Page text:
iPhone 8 and iPhone X Fast Wireless Charging Tested: Worth It?

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charles.rogen

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Oct 31, 2017
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I don't like the amount of heat generated with fast wireless. I only use standard wireless or fast wired.

I'm speaking from my Note 8, but I imagine the iPhones are similar.
 

michaeld.vbg.coo

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Mark,
With the battery issues over the last year plus, any charger I use has to "smart" and/or use the IQ tech - both capable of charge throttling to ensure the charge rate does not exceed that of the batteries being charged by these devices. Since most devices are non-OEM device charge units, it matters if something goes wrong with the battery and warranty-related questions get asked. The "smart and IQ" technologies are my hedge against that happening and perhaps the net benefit of lower wait times for complete device power restoration.

My Samsung Note 8 came with an OEM 2.0 amp/5.0 volt (1.67 amp/9.0 volt) plug-in charge unit using USB-C. It is not labeled as "fast", "quick", "IQ" or any other nomenclature. Perhaps this was specified by the Samsung engineers as a hedge against creating battery issues possibly caused by non-OEM charge units available with 2.4 amp or even 3.0 amp (USB-C) charge units. That all said, I rarely use the OEM charger unit.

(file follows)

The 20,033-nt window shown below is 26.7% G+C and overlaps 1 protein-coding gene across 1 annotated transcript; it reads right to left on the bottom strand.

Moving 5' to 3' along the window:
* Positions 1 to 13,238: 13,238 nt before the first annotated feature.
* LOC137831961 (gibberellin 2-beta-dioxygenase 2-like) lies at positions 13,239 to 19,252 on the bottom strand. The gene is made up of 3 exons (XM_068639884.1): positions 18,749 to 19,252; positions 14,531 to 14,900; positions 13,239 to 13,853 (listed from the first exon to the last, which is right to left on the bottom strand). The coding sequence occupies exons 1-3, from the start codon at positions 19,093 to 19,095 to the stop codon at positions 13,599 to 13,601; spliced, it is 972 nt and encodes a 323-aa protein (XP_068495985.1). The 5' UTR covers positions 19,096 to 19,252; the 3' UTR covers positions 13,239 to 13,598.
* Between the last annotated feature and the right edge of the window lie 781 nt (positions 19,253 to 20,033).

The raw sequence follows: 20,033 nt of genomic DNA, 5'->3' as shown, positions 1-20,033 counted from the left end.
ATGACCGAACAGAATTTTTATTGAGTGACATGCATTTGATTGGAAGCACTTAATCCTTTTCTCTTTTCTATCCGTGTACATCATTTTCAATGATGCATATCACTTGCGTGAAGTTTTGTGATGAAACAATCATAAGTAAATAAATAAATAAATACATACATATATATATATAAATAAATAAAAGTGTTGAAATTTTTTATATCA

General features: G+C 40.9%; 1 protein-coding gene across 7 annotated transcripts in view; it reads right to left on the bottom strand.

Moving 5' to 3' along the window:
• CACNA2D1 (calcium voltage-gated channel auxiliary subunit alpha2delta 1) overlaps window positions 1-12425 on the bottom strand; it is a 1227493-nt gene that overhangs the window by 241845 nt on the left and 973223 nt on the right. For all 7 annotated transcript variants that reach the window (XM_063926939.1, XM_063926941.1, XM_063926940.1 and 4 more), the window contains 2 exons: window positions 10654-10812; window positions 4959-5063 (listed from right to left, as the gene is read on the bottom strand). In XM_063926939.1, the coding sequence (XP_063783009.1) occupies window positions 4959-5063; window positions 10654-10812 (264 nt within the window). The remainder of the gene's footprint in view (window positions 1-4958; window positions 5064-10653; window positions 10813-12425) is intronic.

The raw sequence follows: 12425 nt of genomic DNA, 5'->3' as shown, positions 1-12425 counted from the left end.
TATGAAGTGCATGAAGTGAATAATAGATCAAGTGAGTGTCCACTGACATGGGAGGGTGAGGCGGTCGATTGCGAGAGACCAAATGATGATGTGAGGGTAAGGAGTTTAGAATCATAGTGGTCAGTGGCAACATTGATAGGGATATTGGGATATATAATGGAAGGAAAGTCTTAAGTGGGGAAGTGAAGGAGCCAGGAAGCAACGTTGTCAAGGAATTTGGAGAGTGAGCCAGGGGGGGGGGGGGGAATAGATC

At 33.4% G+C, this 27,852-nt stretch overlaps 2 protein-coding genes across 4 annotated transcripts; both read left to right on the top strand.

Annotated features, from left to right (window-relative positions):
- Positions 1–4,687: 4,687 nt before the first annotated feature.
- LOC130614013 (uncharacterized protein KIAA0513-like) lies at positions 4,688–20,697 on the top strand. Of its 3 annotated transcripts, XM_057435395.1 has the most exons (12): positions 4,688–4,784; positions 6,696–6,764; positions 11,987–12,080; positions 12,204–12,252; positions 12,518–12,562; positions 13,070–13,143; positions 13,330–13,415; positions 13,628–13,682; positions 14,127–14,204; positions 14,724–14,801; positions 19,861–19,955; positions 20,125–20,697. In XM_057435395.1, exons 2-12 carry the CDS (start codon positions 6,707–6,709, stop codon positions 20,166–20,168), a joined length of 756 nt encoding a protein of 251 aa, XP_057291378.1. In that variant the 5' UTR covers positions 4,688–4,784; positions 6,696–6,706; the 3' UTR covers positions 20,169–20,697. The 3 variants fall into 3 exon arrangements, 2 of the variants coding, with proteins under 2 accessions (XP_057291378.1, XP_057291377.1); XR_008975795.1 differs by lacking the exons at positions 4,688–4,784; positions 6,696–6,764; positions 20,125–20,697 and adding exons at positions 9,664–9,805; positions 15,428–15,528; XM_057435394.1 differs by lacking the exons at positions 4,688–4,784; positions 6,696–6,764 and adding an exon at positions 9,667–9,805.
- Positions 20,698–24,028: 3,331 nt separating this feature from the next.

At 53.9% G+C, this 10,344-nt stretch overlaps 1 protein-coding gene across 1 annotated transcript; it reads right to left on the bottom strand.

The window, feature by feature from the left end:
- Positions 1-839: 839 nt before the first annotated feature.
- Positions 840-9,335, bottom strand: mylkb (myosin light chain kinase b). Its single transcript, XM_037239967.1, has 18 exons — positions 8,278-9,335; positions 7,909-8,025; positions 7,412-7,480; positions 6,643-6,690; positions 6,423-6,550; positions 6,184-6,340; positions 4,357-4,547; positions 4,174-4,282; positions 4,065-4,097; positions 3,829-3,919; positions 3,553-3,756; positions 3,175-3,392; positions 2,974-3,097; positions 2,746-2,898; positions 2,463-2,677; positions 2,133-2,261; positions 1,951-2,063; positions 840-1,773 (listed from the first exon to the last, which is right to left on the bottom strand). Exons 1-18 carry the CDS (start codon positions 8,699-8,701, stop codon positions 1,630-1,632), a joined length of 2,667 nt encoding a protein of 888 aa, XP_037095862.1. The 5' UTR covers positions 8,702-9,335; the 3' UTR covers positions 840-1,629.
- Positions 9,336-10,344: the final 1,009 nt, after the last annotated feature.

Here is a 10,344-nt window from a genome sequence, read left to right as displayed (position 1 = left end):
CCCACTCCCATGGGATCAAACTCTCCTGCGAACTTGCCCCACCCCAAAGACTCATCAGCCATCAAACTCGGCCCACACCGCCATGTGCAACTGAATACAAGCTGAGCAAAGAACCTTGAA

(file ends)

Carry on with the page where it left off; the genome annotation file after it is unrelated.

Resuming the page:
So, we can all chase after faster charge times using a more powerful/higher amp charge unit, but how safe is that? I ask since most consumers will only "see" that faster rate and not be aware of possible damage to and other risks created by this topic, imposed on expensive phones. I think we can test these devices, but at what point do they create issues and risks, if they do at all? I looking at you, Samsung, given the extensive tests done to prove battery reliability and robust power management designs. Why the throttled back/dialed down power of the OEM charger that came with the Note 8 phone, if higher powered units were judged to be risks to this device?
 

mgverbaan

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usb c charger? examples please? I have a Note8 like above poster, and with the wireless qi it charges fairly well ( I do not time it, as it is by my bedside overnight mostly), and have a 2.4 charger by living room, and rapid charger in car(where it seems the fastest), could you guys do a test on note/galaxy with similar options? ( dont know if the Note8 can recognize the 7.5 one, or the usb-c charger (again example please)
 

michaeld.vbg.coo

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Hi mgverbaan,

Yes, the Note 8's bottom port is USB-C (female) as is the power cord end (male). The roughly rectangular OEM plug you got in the box with the phone has the power specs printed on it, very small in gold-toned text. I also have the "wireless" charger.

Our Acura MDX (2017) has (7) 2.4 amp "Smart" USB charger ports and like you observe, they do charge faster than the OEM supplied plugs which deliver 2.0 amps. My Smart IQ Anker A/C wallplug is also quite fast and is designed to throttle the charge to the target device' ability to accept that power stream.

My question remains as does yours: What are we really doing while using these higher powered charge devices to more quickly charge our expensive phones? How long will it take to create any battery-related issues while we are using these charge units, if there are any latent risks we potentiate through that use?

I know Samsung performed many battery tests to prove their product reliability. But, at what test parameters? What results would a technically competent 3rd party prove?

 
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